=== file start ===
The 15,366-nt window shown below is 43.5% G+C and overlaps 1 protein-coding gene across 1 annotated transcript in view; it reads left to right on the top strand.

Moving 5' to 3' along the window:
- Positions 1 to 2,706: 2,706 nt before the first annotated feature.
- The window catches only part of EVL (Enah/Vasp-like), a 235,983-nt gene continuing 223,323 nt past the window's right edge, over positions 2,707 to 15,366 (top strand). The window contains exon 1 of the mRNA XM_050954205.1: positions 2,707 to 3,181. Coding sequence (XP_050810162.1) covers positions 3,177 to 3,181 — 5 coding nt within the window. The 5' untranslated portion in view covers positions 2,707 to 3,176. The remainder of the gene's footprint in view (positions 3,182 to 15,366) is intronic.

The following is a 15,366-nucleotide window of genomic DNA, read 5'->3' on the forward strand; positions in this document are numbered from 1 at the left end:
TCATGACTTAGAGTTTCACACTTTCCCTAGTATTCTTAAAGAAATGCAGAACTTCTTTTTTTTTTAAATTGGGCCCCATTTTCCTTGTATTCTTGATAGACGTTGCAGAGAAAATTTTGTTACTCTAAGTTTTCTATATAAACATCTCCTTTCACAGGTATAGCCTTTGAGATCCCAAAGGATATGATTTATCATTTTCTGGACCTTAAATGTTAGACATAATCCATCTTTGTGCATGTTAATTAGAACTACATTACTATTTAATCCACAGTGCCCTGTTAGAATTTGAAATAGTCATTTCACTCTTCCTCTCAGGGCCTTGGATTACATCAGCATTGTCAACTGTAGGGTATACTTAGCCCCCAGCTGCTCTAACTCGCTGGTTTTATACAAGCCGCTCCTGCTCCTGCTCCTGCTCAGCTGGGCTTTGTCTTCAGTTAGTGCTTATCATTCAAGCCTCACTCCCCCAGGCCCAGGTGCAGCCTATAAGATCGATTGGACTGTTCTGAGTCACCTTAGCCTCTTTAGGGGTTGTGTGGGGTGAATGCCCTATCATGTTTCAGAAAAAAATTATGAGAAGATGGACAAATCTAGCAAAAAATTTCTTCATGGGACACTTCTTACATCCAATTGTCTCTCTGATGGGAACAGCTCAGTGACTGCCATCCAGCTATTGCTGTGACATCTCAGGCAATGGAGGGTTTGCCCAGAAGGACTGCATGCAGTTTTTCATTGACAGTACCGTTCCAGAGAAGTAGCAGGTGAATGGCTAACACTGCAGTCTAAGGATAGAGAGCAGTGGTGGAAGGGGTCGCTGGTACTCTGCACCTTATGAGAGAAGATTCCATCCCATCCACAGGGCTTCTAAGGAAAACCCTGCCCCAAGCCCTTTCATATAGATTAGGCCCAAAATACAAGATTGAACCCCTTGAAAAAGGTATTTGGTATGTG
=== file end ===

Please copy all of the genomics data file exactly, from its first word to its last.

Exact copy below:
The 15,366-nt window shown below is 43.5% G+C and overlaps 1 protein-coding gene across 1 annotated transcript in view; it reads left to right on the top strand.

Moving 5' to 3' along the window:
- Positions 1 to 2,706: 2,706 nt before the first annotated feature.
- The window catches only part of EVL (Enah/Vasp-like), a 235,983-nt gene continuing 223,323 nt past the window's right edge, over positions 2,707 to 15,366 (top strand). The window contains exon 1 of the mRNA XM_050954205.1: positions 2,707 to 3,181. Coding sequence (XP_050810162.1) covers positions 3,177 to 3,181 — 5 coding nt within the window. The 5' untranslated portion in view covers positions 2,707 to 3,176. The remainder of the gene's footprint in view (positions 3,182 to 15,366) is intronic.

The following is a 15,366-nucleotide window of genomic DNA, read 5'->3' on the forward strand; positions in this document are numbered from 1 at the left end:
TCATGACTTAGAGTTTCACACTTTCCCTAGTATTCTTAAAGAAATGCAGAACTTCTTTTTTTTTTAAATTGGGCCCCATTTTCCTTGTATTCTTGATAGACGTTGCAGAGAAAATTTTGTTACTCTAAGTTTTCTATATAAACATCTCCTTTCACAGGTATAGCCTTTGAGATCCCAAAGGATATGATTTATCATTTTCTGGACCTTAAATGTTAGACATAATCCATCTTTGTGCATGTTAATTAGAACTACATTACTATTTAATCCACAGTGCCCTGTTAGAATTTGAAATAGTCATTTCACTCTTCCTCTCAGGGCCTTGGATTACATCAGCATTGTCAACTGTAGGGTATACTTAGCCCCCAGCTGCTCTAACTCGCTGGTTTTATACAAGCCGCTCCTGCTCCTGCTCCTGCTCAGCTGGGCTTTGTCTTCAGTTAGTGCTTATCATTCAAGCCTCACTCCCCCAGGCCCAGGTGCAGCCTATAAGATCGATTGGACTGTTCTGAGTCACCTTAGCCTCTTTAGGGGTTGTGTGGGGTGAATGCCCTATCATGTTTCAGAAAAAAATTATGAGAAGATGGACAAATCTAGCAAAAAATTTCTTCATGGGACACTTCTTACATCCAATTGTCTCTCTGATGGGAACAGCTCAGTGACTGCCATCCAGCTATTGCTGTGACATCTCAGGCAATGGAGGGTTTGCCCAGAAGGACTGCATGCAGTTTTTCATTGACAGTACCGTTCCAGAGAAGTAGCAGGTGAATGGCTAACACTGCAGTCTAAGGATAGAGAGCAGTGGTGGAAGGGGTCGCTGGTACTCTGCACCTTATGAGAGAAGATTCCATCCCATCCACAGGGCTTCTAAGGAAAACCCTGCCCCAAGCCCTTTCATATAGATTAGGCCCAAAATACAAGATTGAACCCCTTGAAAAAGGTATTTGGTATGTG